Praying Community

Antonio P. Pueyo
September 4, 2005
23rd Sunday in Ordinary Time (A)
Reproduced with Permission

One of our deeper human needs is to belong. We want to feel accepted and welcomed by a close-knit group. In rural societies this need is filled in naturally by family, relatives, and neighbors. Relationships are defined by blood affiliations and extended by various forms of affinities. In rural communities people know most everybody in the village. In the village where I grew up people would know one another by their nicknames or by a particular trait (Pedro who owns the white buffalo). In this kind of setting, gathering people into praying communities is not so difficult. One can at least start with the natural closeness of people who usually are already members of a chapel group.

In the cities and big towns, there is less of the personal groups. People who live in apartments may not even know their next door neighbors. Communities are more intentional than natural. Community is not the natural result of geographical closeness or blood affiliations but rather is intentionally entered into with groups of people who may be friends, officemates, or colleagues in the profession. Praying communities that arise from this setting may not be geographically-based. They are more of covenant faith communities. These are groups of people who though far from one another have entered a covenant to support one another as a praying community, and who meet at designated times and places.

Today's gospel speaks of the praying community. "Where two or three are gathered together, there am I in their midst" (Mt.18:20). Jesus is not just present in each one of us by virtue of our being temples of the Holy Spirit. Jesus is present in the community, especially a community that prays. Jesus prays with us. The prayer of the community is powerful, "Again I tell you, if two of you join your voices on earth to pray for anything whatever, it shall be granted you by my Father in heaven ." (Mt.18:19)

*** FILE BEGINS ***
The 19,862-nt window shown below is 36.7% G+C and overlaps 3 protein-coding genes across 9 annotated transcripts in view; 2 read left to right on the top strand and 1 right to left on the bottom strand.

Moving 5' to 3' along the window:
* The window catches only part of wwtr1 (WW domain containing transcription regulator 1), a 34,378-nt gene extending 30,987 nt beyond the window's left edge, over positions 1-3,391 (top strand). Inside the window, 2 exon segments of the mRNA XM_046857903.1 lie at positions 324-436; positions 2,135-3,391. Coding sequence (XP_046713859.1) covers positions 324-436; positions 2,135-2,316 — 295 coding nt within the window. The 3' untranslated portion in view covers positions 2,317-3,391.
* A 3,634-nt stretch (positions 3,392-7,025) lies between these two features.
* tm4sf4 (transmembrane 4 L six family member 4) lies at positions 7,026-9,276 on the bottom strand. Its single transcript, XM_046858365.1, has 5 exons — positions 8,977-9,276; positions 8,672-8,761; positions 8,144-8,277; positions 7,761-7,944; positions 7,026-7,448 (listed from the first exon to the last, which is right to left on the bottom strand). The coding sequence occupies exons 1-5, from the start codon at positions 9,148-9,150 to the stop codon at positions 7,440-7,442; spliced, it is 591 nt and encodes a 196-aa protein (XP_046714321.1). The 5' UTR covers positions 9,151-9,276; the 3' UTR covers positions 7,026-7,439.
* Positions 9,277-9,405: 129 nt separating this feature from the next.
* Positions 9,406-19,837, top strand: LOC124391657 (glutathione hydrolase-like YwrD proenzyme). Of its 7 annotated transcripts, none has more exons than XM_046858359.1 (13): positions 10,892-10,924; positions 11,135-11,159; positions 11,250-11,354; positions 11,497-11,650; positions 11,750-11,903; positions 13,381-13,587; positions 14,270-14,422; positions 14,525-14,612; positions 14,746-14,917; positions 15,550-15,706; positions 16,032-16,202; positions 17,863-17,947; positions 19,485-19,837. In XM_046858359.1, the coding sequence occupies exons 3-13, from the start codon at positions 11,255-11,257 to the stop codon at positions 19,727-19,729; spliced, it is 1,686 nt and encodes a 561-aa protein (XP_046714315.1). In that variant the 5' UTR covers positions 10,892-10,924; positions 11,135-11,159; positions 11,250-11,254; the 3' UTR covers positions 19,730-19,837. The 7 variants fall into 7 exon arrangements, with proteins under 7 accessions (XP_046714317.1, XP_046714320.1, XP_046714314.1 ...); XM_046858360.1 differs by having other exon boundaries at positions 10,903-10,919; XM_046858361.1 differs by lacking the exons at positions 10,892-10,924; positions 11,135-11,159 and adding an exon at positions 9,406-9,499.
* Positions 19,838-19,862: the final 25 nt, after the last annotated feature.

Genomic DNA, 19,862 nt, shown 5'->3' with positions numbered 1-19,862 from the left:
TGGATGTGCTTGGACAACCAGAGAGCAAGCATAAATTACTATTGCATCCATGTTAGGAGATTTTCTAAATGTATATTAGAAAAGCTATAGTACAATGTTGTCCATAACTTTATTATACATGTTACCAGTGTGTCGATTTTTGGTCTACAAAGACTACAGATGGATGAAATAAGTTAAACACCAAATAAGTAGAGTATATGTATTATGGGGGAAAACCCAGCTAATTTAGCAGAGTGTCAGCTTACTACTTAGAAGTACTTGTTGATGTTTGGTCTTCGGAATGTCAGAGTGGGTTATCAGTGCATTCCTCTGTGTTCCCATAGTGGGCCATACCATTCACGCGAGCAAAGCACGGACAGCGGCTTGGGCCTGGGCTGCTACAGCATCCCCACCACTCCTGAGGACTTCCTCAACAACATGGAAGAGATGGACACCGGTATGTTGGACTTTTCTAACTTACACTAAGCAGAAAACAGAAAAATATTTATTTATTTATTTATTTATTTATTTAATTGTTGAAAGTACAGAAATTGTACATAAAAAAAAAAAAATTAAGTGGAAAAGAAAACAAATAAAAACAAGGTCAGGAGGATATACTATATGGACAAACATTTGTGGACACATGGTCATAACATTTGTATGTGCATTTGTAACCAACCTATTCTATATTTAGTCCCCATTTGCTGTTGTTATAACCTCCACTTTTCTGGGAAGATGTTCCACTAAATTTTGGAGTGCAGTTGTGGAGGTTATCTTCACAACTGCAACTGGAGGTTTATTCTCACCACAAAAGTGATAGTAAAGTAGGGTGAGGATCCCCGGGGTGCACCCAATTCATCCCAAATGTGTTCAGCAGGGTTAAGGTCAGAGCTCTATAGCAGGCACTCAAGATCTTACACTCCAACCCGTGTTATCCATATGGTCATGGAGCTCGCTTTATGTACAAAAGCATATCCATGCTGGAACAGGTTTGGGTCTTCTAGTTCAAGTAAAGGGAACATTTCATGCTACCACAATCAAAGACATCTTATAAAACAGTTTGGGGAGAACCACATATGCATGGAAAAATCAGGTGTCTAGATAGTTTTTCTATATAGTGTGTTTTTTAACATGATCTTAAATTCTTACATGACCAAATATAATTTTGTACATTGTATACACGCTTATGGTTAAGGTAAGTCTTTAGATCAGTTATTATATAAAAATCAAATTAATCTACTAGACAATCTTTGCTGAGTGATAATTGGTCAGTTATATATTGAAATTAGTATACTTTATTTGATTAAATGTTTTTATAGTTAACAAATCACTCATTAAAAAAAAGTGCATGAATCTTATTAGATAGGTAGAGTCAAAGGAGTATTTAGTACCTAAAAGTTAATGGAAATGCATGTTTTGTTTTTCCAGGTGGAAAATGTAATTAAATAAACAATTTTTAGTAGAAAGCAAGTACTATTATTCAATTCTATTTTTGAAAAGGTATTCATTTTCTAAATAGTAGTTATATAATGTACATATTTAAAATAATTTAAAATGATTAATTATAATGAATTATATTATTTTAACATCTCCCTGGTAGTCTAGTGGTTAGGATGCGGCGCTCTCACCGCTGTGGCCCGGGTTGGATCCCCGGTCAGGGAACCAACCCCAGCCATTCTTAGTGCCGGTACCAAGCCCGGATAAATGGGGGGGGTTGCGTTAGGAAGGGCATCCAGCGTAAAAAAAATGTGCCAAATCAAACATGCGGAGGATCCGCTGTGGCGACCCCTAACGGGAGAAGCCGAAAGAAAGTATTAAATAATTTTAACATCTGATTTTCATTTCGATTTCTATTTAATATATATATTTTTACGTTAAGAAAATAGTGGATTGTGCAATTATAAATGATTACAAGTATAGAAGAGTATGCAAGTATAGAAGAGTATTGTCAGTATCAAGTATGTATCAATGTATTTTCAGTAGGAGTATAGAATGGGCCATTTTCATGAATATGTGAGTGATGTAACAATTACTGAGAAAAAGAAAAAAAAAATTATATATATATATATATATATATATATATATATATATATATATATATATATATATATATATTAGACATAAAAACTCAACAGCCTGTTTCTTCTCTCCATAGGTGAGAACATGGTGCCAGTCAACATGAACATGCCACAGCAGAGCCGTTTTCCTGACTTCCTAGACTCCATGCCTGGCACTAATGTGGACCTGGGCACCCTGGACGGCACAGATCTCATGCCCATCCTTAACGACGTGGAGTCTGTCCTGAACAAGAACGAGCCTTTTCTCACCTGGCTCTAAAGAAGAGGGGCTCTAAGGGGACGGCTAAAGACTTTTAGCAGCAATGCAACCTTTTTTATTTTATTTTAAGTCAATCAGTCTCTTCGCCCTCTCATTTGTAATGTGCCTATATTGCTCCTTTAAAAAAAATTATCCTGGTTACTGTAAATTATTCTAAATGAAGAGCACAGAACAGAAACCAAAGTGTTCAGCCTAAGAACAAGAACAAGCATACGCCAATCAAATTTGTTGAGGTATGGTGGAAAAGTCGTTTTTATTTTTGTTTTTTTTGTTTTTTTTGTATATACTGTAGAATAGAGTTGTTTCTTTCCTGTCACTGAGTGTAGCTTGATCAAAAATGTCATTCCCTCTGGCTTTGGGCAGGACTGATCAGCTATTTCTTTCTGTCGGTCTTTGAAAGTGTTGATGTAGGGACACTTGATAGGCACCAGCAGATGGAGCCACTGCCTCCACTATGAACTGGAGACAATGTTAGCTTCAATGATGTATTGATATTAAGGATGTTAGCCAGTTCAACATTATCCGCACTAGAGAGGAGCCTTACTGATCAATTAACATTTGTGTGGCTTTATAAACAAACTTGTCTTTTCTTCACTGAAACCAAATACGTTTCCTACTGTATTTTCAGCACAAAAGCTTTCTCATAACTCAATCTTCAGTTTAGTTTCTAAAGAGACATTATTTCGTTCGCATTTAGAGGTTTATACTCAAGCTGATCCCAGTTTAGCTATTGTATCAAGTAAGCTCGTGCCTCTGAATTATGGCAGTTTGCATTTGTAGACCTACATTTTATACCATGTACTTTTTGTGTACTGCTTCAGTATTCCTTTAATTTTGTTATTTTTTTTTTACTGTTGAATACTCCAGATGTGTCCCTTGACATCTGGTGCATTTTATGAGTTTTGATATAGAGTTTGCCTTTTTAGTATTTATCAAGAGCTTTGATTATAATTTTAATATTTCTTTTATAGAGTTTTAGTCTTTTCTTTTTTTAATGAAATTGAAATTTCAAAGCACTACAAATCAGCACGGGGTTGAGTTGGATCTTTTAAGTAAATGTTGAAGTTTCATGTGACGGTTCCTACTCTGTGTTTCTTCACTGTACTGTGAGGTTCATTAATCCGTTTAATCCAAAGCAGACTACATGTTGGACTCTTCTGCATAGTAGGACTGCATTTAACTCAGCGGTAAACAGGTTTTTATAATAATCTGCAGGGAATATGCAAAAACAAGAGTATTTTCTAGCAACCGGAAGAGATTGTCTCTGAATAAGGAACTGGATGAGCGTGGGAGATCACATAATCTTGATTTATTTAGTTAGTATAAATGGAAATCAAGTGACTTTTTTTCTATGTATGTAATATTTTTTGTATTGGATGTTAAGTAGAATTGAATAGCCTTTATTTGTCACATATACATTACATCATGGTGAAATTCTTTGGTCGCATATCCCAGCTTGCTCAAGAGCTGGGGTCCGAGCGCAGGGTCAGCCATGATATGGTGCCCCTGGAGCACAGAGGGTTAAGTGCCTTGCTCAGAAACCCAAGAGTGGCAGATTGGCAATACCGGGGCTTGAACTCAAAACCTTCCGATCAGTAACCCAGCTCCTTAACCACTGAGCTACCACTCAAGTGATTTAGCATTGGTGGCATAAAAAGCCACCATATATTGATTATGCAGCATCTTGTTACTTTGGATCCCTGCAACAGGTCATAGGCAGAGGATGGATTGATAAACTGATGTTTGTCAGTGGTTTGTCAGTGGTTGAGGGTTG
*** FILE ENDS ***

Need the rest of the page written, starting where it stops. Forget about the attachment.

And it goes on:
Action starter: In your prayer group, be in solidarity with peoples in difficult situations around the globe. Know more about them and pray for them.

As communities of faith, whatever ethnic or national affiliations we belong to, what do we pray for during these times? We have our own personal and individual concerns but given our global situation, we should also pray for nations at war and nations in crises, including ours. The Lord has promised Solomon, "If my people, upon whom my name had been pronounced, humble themselves and pray, and seek my presence and turn from their evil ways, I will hear them from heaven and pardon their sins and revive their land" (2Chron. 7:14).

This promise contains certain elements: On our side, there is the call 1) to humble ourselves and pray—it is not enough to rely on our own powers, God is the God of history and holds events in His hands, 2) to seek God's presence— this is what we ask for when we say "Thy Kingdom come, Thy will be done on earth", 3) to turn from our evil ways—conversion is necessary from mindsets that have become inured to violence, injustice, lies, and selfishness. If we do all these, then on His side God will 1)hear our prayers, 2) forgive our sins, and 3) heal our land.

How exactly, God will do this, we leave to God. What is clear is our own duty to pray as community and to turn from evil ways. This certainly calls for faith on our part.

If we need assurance of the efficacy of the prayer of a united community, we can look back to darker days in the history of some peoples. In times of violent conflict, people have prayed for justice and peace. In times of oppression and abuse of human rights, people have prayed for freedom and liberation. In times of disaster, people have prayed for help and the strength to rebuild. Through peoples and events, God had responded in various ways. He will continue to do so in the future. And we shall continue to pray.